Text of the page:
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Global Tiger Day

45 NGOs are raising the alarm on increasing tiger poaching and calling for an end to all tiger farming and the tiger trade
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Call for an end to all tiger farming and the tiger trade

Today on International Tiger Day we the undersigned 45 non-governmental organisations are urging countries with tiger farms to adopt urgent action to end tiger breeding for commercial purposes and phase out tiger farms.

The global wild tiger population is estimated to be less than 4,000. These last remaining wild tigers are each threatened by trade for nearly all of their body parts – from skins and bones to teeth and claws – traded by criminals for huge profit. These products are consumed largely as exotic luxury products for demonstrating social status, such as tiger skin rugs for luxury home décor or expensive tiger bone wine. Tiger bone is also consumed as traditional medicine. The main market for tiger products are consumers in China and Vietnam, followed by smaller consumer markets in Myanmar and Laos.

There are currently two primary sources for trade in tiger parts and products: wild tigers in ten range countries that are home to the last remaining wild tigers, and captive tigers largely found in four tiger farming countries – China, Laos, Thailand and Vietnam.

Tiger farming and trade in captive tiger body parts from and through these countries undermines tiger conservation efforts across Asia. Indeed trade in captive tiger parts and products stimulates demand for tiger products – be it from wild or captive tigers – and undermines enforcement efforts by making it difficult to know whether seized tiger products come from wild or captive tigers.

Tiger farms have expanded rapidly over the last few decades. In the four tiger farming countries alone there are approximately 7,000 – 8,000 captive tigers in large tiger farms, zoos and smaller facilities that keep or breed tigers.

The wild tiger population has declined by over 95 percent over the last 100 years. 2016 has also marked a significant upsurge in tiger poaching and trade where in India more tigers were killed in the first five months of 2016 that in the whole of 2015.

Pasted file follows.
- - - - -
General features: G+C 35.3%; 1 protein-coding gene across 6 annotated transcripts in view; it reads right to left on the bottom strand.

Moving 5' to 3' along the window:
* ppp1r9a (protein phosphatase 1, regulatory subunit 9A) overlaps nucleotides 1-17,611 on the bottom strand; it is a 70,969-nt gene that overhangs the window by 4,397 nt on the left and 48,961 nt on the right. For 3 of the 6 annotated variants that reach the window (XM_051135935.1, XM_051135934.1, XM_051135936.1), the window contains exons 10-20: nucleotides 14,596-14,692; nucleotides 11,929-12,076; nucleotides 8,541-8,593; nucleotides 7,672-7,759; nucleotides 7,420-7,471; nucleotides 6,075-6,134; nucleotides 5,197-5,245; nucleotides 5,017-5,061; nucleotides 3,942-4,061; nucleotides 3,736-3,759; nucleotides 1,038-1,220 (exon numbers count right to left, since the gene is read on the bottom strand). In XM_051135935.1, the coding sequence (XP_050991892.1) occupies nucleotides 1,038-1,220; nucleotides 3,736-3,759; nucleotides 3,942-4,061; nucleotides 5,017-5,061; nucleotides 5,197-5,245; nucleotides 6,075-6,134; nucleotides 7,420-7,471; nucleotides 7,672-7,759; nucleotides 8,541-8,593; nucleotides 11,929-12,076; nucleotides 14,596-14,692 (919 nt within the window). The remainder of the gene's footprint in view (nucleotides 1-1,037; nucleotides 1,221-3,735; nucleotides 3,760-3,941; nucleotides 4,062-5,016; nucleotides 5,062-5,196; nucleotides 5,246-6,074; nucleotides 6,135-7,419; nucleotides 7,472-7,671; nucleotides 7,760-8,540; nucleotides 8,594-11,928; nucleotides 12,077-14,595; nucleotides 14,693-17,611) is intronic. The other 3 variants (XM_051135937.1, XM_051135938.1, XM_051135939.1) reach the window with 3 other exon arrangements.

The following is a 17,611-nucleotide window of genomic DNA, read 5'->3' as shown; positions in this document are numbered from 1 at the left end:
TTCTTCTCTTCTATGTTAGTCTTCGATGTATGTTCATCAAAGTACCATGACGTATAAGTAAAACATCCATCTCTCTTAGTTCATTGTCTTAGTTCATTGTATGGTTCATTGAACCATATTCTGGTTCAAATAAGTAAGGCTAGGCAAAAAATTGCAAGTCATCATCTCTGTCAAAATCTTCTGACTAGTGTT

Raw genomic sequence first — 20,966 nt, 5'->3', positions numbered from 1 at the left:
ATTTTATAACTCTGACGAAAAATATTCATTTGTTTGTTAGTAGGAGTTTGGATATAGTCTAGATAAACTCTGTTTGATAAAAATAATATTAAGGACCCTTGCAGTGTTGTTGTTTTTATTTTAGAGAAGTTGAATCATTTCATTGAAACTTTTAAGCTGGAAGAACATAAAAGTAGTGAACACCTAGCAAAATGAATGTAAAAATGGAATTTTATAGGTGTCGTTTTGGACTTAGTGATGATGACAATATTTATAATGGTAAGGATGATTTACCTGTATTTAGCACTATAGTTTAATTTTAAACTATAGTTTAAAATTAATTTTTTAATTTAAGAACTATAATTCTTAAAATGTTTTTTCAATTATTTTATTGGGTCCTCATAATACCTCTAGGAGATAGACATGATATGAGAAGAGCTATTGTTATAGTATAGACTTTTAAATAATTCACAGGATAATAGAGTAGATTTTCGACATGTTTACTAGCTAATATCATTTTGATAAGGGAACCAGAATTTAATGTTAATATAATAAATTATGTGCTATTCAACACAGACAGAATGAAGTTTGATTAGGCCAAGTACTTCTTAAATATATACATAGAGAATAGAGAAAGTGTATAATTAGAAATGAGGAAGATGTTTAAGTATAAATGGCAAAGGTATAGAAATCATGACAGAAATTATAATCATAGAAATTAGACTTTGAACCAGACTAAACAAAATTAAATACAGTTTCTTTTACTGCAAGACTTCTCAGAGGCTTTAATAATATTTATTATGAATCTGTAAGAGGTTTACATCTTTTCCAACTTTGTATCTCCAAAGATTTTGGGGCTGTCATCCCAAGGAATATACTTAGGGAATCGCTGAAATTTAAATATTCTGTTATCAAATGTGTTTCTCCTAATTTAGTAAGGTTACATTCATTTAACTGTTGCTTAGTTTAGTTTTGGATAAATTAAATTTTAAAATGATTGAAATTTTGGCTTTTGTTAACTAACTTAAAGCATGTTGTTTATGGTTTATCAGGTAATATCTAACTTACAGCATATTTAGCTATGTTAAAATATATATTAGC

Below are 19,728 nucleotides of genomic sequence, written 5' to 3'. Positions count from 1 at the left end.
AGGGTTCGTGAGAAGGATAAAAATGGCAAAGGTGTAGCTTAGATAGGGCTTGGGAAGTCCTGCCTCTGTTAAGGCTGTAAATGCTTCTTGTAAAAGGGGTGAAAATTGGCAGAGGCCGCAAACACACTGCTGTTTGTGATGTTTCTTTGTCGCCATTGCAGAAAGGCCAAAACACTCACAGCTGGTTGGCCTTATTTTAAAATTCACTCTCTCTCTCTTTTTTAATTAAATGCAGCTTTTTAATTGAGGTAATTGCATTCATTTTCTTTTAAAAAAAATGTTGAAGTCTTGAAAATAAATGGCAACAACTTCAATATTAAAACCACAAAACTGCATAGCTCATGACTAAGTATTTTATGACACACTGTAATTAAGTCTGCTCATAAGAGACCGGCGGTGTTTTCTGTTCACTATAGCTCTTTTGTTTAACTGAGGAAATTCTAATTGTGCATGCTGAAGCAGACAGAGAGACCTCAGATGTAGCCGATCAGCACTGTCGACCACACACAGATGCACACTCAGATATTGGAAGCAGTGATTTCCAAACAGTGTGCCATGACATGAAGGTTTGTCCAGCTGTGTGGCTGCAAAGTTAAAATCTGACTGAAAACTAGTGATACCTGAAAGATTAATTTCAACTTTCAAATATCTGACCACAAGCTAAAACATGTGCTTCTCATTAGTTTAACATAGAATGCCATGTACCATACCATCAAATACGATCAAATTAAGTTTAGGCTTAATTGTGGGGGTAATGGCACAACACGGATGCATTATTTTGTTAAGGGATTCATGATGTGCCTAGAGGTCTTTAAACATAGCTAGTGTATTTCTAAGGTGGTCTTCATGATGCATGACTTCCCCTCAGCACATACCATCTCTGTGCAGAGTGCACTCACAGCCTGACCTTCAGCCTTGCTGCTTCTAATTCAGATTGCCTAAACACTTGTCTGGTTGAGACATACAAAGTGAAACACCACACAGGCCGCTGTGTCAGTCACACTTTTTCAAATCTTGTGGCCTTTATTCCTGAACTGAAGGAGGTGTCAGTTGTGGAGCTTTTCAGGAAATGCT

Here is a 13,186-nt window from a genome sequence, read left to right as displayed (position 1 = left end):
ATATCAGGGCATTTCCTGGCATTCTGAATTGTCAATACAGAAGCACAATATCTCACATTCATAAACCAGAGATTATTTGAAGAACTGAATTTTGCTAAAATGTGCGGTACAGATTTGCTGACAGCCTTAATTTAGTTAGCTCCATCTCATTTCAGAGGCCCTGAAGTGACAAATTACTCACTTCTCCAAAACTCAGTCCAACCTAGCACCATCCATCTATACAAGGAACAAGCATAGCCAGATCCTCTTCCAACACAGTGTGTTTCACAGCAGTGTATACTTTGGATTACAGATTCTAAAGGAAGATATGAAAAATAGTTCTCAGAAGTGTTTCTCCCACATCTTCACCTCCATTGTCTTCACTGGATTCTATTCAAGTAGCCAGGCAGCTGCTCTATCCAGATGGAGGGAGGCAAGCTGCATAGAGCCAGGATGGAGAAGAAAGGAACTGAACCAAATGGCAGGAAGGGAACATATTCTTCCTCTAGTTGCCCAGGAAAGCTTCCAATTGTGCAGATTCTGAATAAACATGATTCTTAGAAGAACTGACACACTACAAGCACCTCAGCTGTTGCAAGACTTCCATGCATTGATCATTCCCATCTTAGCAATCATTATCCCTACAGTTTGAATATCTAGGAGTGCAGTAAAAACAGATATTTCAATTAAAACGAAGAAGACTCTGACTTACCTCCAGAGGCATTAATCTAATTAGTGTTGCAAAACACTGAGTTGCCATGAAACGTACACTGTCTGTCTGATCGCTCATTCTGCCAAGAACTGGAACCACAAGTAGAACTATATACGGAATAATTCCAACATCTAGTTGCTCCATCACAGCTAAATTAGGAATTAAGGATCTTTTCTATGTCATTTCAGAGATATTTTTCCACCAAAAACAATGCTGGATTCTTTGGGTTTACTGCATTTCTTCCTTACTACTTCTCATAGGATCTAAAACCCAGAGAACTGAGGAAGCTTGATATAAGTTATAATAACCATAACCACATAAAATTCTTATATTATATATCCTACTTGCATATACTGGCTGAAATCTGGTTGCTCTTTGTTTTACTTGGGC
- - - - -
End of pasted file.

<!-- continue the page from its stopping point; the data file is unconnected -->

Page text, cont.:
The tiger range countries where tiger populations are beginning to show signs of recovery have high levels of political commitment, strong laws and enforcement – and no tiger farms. Where tiger farms are present they only serve as an obstacle to recovery. In recent years China and Thailand have both delivered important new tiger conservation efforts on the ground. Despite this investment, the effects of tiger farms limit the potential gains from such work, as well as damaging those countries’ reputation in the area of species conservation.

We commend the recent bold enforcement efforts of Thailand’s Department of National Parks, Wildlife and Plant Conservation (DNP), which in June 2016 seized 137 live tigers thousands of tiger skin amulets, 70 preserved cubs and other tiger parts from the ‘Tiger Temple’ in Kanchanaburi Province. The DNP has announced that it will investigate other captive tiger facilities implicated in tiger trade. This represents a significant opportunity for Thailand to end all tiger farming within its borders and to play a leadership role in the phase-out of tiger farms in the region.

Other countries should also take action to ensure that they are not implicated in the trade in captive tiger parts and products. For example, there appears to be a growing trade in tigers and their parts and products from South Africa. The United States also has a large number of captive tigers which may too become vulnerable to exploitation for illegal trade.

The world needs to wake up to the alarm bells ringing across the tiger’s range. It is clear that tiger farming and trade in captive tiger parts have done nothing to end the pressure on and trade in wild tigers. In September this year, world governments will come together in South Africa to participate in the 17th Conference of the Parties to the Convention on International Trade in Endangered Species of Wild Fauna and Flora (CITES). The CITES conference offers a significant opportunity for governments to adopt and call for urgent implementation of concrete measures to phase out tiger farms.

If wild tiger populations are to be recovered and secured, the international community must provide support to end tiger farming and all trade in tiger parts and products from wild and captive tigers. We the undersigned, including those with technical expertise in managing captive tigers, stand ready to provide assistance to achieve the goals of Zero Demand for tiger parts and products and Zero Poaching of tigers.